After he was nominated for Master Conservationist by the Missouri Conservation Commission, Mike Szydlowski said he was in awe after he saw the past winners of the award, some of whom he looks up to. The list of winners dates back to 1942.
Szydlowski is the K-12 science coordinator for Columbia Public Schools. He has held the position for 11 years. Szydlowski collaborates with science teachers at every level in the district to create engaging science curricula, assessments, professional development and opportunities for students.
The Missouri Department of Conservation honors employees of conservation-related agencies and universities. The Master Conservationist Award honors people who have made substantial and lasting contributions to the fisheries, forestry, wildlife resources and more.
Growing up, Szydlowski loved exploring the woods and camping.
“I just really loved how being out there is peaceful and it takes the stress and anxiety away,” Szydlowski said.
He has carried his passion for science and conservation into his work, striving to connect the community with the environment.
In his role at CPS, Szydlowski is involved in a camping program, which introduces many students to camping for the first time. The district also takes about 400 students a year to Smoky Mountain National Park and 700 students to Grand Teton National Park in Wyoming. Students also partake in an initiative to remove invasive honeysuckles from parks and forests to protect them.
“We’re still teaching the same standards that we should be, but we’re trying to do them with a nod towards what’s called place-based education,” Szydlowski said.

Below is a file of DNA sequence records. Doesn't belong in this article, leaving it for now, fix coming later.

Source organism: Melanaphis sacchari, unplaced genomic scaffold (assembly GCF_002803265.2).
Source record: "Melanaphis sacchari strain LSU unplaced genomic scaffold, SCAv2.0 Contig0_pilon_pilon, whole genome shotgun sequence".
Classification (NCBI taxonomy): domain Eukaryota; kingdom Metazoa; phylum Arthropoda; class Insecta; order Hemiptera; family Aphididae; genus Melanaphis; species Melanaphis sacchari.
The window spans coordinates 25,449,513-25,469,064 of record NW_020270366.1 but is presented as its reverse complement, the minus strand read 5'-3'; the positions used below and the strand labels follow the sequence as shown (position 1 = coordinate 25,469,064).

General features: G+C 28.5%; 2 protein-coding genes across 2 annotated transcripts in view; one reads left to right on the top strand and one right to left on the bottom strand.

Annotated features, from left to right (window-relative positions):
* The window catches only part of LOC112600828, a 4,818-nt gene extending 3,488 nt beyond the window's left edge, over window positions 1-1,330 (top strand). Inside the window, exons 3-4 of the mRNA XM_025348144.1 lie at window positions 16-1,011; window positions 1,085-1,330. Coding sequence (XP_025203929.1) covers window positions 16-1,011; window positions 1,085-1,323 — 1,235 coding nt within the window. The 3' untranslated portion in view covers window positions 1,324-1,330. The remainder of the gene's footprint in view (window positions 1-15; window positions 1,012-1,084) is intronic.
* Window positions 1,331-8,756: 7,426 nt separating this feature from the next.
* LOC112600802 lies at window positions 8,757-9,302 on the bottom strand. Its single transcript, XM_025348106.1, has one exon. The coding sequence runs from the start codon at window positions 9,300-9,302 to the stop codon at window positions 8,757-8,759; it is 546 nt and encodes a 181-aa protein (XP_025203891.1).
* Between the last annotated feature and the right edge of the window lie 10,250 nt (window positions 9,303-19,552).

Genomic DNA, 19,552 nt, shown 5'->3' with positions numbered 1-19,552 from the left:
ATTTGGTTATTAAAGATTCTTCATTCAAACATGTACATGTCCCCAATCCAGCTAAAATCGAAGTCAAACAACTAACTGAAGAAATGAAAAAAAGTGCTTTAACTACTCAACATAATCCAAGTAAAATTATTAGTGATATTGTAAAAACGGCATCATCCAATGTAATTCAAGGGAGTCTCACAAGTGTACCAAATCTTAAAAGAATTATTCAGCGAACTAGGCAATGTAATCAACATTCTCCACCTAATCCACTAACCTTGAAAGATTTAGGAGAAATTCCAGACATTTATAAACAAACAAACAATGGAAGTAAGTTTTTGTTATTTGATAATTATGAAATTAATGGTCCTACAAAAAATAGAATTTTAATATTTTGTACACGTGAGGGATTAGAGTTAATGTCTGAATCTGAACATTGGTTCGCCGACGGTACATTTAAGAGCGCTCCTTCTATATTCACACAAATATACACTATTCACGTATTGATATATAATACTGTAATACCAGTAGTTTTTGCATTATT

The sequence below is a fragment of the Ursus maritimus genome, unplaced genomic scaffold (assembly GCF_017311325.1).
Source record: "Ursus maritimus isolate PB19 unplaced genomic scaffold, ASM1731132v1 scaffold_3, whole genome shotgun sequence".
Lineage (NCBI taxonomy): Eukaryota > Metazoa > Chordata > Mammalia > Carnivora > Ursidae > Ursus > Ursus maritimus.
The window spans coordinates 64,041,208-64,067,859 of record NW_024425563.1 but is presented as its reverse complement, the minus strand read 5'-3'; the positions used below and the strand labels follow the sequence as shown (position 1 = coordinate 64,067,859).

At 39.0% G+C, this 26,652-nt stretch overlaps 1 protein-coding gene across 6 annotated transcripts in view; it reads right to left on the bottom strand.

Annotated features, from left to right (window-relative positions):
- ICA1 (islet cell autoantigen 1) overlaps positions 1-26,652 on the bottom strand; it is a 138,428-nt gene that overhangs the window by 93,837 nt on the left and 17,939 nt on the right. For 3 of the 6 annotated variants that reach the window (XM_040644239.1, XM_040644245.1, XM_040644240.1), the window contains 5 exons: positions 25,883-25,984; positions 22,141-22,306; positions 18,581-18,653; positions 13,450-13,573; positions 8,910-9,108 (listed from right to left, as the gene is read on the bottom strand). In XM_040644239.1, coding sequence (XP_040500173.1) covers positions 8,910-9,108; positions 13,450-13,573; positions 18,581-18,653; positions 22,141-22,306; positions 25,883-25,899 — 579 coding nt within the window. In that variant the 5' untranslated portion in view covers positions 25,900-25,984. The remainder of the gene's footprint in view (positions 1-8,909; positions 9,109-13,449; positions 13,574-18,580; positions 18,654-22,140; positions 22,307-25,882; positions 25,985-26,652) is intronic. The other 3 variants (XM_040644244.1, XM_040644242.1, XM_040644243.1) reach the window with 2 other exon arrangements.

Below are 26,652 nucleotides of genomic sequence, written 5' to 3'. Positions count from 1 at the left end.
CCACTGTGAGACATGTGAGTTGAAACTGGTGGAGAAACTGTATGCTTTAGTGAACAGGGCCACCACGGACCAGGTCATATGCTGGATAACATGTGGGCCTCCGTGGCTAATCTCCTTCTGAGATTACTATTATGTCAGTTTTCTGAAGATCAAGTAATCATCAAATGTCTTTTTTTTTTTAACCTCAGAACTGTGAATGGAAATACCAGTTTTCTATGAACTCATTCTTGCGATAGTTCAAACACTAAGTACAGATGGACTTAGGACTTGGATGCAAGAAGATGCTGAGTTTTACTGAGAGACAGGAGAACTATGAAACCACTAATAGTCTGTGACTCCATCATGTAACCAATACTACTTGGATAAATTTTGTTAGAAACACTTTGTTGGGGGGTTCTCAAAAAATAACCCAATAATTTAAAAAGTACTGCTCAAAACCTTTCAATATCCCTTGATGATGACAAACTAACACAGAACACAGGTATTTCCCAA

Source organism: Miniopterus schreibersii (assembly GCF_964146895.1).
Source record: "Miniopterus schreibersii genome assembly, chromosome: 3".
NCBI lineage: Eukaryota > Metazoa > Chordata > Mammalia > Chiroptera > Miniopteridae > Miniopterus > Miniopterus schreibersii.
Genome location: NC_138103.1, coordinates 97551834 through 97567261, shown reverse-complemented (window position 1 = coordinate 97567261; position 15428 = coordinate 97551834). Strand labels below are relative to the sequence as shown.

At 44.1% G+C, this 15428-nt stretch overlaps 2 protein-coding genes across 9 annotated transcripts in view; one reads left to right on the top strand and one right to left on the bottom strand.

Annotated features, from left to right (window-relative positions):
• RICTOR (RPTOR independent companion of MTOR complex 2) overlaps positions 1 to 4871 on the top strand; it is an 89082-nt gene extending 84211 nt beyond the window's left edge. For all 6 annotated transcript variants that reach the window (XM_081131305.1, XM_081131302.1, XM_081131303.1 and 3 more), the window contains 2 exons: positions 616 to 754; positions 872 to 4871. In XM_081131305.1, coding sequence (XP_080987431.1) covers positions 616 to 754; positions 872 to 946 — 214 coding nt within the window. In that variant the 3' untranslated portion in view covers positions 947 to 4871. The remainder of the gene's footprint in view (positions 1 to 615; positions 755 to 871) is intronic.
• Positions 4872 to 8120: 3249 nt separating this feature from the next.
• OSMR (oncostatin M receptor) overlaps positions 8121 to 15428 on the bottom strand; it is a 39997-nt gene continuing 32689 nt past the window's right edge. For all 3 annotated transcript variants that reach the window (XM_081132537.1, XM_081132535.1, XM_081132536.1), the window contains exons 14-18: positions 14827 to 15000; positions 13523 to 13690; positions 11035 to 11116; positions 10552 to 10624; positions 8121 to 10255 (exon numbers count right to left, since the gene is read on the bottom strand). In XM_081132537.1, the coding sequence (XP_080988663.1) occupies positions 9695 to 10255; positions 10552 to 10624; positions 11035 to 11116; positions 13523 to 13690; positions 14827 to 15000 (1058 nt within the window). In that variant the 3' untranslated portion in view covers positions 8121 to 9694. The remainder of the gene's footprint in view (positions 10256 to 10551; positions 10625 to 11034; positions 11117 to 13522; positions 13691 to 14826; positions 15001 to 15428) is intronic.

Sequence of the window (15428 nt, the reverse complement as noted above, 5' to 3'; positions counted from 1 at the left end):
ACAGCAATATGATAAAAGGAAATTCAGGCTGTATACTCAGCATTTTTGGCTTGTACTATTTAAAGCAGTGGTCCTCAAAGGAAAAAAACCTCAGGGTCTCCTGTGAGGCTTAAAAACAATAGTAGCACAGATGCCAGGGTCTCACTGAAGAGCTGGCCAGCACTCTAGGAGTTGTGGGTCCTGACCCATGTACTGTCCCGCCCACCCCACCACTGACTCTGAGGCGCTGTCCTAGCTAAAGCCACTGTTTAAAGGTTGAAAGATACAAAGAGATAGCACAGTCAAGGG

Instead of learning about a far-away ecosystem from a textbook, the students learn about an array of ecosystems from here in Columbia, Szydlowski said. Later, students branch out to learn about the broader world of the environment.
“The simplest definition of place-based (education) is you’re learning all your standards from an environmental or community perspective,” Szydlowski said.
By getting kids out into nature at a younger age, Szydlowski and the school district are able to show students how much there is to enjoy, with the hope that they’ll take care of it in the future.
“There’s research out there that shows that if kids don’t experience nature, they don’t end up loving it,” Szydlowski said. “If they don’t love it, they don’t end up caring for it.”
The Columbia Public School district has partnered with the Missouri Department of Conservation in the past, and Szydlowski said the district could not be luckier to have this partnership.
Szydlowski said he is the most passionate about preserving places that can be enjoyed. He hopes to pass on that love and care for nature to his students.
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